‘If the buyer doesn’t answer the question or doesn’t leave feedback at all, we consider the buyer satisfied = no negative consequence for the seller. ‘
Brilliant flow chart! Sorry to be ‘that guy’ but could you clarify if my assumptions are correct…
Did the buyer leave you feedback > YES > Did the buyer confirm delivery on time > NO (they actively clicked no to say it didn’t arrive on time) > “Bummer! Your delivery is considered late”
Did the buyer leave you feedback > YES > Did the buyer confirm delivery on time > NO (they neither clicked yes or no, they left it blank) > Does this still result in a “Bummer! Your delivery is considered late” ??
Its arcane ebay nonsense to penalise sellers for things out of thier control. If you have proof of postage, job done. If ebay insist on this nonsense , then at least they should accept the real world postal service.
THE CHART IS WRONG.
If the buyer doesn’t answer the On Time question, eBay has quite clearly stated that it will not be considered late.
jeez people. ebay give us plenty reason to complain on a daily; this isnt one of them.
all of this is a vast improvement over previous.
it may not be “perfect”, nothing is, but its a damn huge step from where they were before.
previously ebay punished sellers ad-hoc, whether this was constructive, useful, productive, profitable, or exactly the opposite.
it wasnt fair, it want just. now, its a lot better.
so why all the whinging?
i really cant see how anyone can expect this to be fairer to sellers. you post on time, you get proof, you’re covered.
you dont post on time; you’re probably getting a defect, simple as. you dont deserve any further protection from yourself.
nobody forces you to select same-day despatch with next day delivery. you can choose a 5-day despatch lead time, if thats how long it’ll take you, thats the one to choose.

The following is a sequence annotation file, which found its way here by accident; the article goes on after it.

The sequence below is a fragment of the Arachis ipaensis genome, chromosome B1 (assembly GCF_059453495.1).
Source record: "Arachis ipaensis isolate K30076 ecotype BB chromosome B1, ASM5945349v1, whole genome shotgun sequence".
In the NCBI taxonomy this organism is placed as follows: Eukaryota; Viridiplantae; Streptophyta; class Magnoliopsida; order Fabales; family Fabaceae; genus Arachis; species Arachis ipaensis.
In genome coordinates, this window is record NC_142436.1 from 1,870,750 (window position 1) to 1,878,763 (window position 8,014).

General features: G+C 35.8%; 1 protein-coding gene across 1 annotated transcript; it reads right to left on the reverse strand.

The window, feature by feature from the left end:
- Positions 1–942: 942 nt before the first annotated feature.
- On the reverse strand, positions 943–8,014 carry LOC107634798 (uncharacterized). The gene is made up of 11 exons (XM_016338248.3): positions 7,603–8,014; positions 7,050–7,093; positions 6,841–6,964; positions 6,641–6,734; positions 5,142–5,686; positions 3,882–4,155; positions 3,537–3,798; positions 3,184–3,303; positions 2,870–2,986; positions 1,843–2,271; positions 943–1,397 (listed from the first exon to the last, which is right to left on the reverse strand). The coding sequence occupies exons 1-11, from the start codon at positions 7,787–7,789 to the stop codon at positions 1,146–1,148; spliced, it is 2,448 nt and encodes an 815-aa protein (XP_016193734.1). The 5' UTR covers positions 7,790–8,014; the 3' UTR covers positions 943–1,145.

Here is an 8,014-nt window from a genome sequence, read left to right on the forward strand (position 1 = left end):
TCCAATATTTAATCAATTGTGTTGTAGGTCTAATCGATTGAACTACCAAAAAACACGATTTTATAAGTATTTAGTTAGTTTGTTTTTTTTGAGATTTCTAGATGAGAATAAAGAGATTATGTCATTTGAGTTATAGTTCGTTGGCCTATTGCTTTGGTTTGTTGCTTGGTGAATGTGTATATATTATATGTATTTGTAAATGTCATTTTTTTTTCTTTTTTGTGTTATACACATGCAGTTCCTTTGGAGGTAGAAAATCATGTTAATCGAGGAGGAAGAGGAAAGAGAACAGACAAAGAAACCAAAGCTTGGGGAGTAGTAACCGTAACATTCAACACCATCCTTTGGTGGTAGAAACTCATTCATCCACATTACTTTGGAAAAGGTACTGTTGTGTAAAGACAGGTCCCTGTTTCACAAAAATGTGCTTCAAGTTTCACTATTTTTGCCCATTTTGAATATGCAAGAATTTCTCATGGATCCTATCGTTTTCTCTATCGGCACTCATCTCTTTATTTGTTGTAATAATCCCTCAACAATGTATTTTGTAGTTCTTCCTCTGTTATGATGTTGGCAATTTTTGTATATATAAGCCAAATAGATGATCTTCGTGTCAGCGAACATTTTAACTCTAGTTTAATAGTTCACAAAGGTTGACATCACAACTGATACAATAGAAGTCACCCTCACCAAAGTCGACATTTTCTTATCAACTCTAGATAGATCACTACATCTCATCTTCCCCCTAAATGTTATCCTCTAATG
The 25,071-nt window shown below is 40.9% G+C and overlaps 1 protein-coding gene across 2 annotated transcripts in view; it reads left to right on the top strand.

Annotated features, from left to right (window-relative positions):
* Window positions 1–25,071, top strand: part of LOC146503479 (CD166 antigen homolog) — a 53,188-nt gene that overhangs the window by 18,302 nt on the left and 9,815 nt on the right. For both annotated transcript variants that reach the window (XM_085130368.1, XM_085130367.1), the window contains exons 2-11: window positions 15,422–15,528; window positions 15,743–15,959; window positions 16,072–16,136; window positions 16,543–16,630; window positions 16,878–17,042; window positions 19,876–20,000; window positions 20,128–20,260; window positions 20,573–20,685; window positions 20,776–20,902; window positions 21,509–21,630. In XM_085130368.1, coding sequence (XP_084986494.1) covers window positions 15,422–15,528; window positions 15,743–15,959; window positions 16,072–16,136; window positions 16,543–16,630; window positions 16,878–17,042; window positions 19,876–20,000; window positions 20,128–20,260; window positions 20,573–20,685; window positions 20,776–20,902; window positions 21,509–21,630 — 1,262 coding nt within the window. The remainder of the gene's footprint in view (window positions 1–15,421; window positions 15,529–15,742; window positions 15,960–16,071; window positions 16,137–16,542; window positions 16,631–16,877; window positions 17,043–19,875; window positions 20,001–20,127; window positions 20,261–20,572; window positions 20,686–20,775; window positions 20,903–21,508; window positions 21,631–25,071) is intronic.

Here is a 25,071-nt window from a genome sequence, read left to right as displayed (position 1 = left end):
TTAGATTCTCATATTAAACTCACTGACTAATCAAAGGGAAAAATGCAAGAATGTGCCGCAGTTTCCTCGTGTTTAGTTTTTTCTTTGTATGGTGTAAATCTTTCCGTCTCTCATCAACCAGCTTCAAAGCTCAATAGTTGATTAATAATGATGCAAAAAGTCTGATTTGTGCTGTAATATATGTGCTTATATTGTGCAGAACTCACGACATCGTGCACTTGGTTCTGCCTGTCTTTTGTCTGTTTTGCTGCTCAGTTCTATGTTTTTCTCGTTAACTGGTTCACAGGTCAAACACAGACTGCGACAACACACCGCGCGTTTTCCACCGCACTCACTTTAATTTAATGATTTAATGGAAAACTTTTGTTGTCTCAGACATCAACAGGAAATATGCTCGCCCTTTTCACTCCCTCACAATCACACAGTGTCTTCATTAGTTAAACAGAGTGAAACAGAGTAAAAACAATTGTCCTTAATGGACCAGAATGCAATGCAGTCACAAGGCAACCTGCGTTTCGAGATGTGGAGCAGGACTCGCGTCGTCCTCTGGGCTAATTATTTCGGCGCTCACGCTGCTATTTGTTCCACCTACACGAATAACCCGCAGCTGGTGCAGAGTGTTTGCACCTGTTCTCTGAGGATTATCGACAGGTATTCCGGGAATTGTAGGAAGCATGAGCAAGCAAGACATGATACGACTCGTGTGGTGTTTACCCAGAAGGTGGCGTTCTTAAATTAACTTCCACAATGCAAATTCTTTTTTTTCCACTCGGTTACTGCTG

I had a sack of just over 60 LL rate of post go “Missing” from Royal Mail.
I knew something was up when there was no feedback left for those items and in around a week it started “Where’s my item”.
I got in touch with each and every one of them to say RM had lost a sack and so went ahead in replacing the items around 10 days after I posted the first lot.
The “Missing” post turned up around 2 weeks after I first post them first class….No explanation, no excuses RM just didn’t know where the sack had been.
Am I a bad seller ?
Was I in the wrong ?
NOPE yet eBay want to tar me with the same brush as the cowboys.
If it happened today I would be looking at being kicked off ebay after 13 years with over 78,000 items sold….5 stars across the board and 100% feedback
So I ask again, Am I a bad seller ?
It says something about how badly this stuff is put together when a bunch of eBay veterans are struggling to make sense of it.
By acceptance scan…. do you mean the initial… hand it over at PO and they scan it into system, eg in front of you, the day they print the reciept, to show you were handing it over in person?
OR accepted at local sorting hub, for onward posting
OR accepted at buyers house, eg, handed over to them?
sorry if its a silly easy question, but i still hand over my mail at a PO, and just wondering at which point in my parcels / letter journey is the OK point for it not be classed as late, as in the chart.
Still seems to be a bit of confusion about how this new metric is calculated. Unsurprisingly, CS give different answers.
(Note: the figures below are plucked from the air!)
Say a seller sends orders to 1000 buyers, all untracked (i.e. no scans to confirm dispatch)
Only 50% leave any feedback (500 buyers)
Of those 500 who leave feedback, 50% don’t answer the ‘on time’ question (250 buyers)
Of those 250 who DO answer the on time question, 225 answer yes, it was on time, 25 answer no it wasn’t on time.
How does the formula work? Which number is used to calculate the %age?
(25 / 1000) * 100 (the total number of buyers who were sent parcels)?
(25 / 500) * 100 (the total number of buyers who left feedback)?
(25 / 250) * 100 (the total number of buyers who left feedback and answered the on-time delivery question)
Obviously they all give very different answers.
There is much confusion on the PSB at the moment, in particular a concerned seller who has spent (wasted?) much time on the phone to CS.
The answer confirmed by CS after supervisor referral seems to be against all reasonable logic:
(25 / 250) * 100 (the total number of buyers who left feedback and answered the on-time delivery question).
This just has to be a CS foul up else eBay will soon be bereft of large tranches of inventory as buyers of small (size/cost) items will simply not pay for a tracked service.
I hope that Chris and Dan can quickly sniff/snuff this one out.
It is my understanding that this would be 25 in 1000 as is disregards those that have not answered, or left feedback.